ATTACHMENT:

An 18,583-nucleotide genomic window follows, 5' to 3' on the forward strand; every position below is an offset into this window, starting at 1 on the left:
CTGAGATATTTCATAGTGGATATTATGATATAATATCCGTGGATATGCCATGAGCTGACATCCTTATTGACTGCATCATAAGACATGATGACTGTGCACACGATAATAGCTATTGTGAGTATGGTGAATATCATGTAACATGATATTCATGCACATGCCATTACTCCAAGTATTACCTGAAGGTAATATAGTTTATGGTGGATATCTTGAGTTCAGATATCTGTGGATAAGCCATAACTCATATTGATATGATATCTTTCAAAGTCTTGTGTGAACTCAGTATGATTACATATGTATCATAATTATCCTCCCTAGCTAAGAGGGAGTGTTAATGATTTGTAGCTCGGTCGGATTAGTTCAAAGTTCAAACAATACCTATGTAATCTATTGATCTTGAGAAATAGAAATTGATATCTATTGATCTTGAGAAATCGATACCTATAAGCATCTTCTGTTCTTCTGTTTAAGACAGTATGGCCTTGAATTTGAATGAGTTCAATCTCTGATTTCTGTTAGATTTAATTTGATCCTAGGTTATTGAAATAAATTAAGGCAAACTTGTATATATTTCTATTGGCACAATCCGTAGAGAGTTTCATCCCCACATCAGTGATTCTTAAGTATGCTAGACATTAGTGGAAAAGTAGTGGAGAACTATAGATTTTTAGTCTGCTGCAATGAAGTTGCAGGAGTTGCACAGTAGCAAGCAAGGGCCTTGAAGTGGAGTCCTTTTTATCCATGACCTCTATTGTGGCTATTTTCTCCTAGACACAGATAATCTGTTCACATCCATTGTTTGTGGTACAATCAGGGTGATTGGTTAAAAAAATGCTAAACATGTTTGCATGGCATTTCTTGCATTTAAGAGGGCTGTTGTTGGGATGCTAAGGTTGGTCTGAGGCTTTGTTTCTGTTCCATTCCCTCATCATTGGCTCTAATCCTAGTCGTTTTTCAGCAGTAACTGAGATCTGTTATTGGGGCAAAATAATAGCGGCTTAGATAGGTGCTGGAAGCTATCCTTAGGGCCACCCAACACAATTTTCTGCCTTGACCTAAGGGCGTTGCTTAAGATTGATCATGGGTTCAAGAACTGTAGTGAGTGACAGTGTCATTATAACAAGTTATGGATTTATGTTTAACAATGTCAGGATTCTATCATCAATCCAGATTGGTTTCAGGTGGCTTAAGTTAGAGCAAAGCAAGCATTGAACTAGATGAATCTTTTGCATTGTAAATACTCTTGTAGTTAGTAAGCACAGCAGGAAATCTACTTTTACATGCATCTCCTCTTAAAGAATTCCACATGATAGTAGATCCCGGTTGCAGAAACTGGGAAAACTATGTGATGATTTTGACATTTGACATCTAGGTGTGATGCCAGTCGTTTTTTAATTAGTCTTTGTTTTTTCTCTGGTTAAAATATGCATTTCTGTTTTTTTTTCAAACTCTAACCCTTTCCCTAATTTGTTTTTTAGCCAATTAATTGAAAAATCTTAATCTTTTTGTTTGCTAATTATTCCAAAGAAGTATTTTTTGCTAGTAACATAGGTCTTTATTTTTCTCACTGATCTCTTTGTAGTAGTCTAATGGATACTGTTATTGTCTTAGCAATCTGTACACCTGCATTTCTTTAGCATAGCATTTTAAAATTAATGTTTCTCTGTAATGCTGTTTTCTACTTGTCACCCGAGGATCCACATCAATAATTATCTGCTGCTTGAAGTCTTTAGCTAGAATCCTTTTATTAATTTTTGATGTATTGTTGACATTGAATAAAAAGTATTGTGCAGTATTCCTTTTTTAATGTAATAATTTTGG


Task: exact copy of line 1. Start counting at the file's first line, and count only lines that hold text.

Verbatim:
An 18,583-nucleotide genomic window follows, 5' to 3' on the forward strand; every position below is an offset into this window, starting at 1 on the left: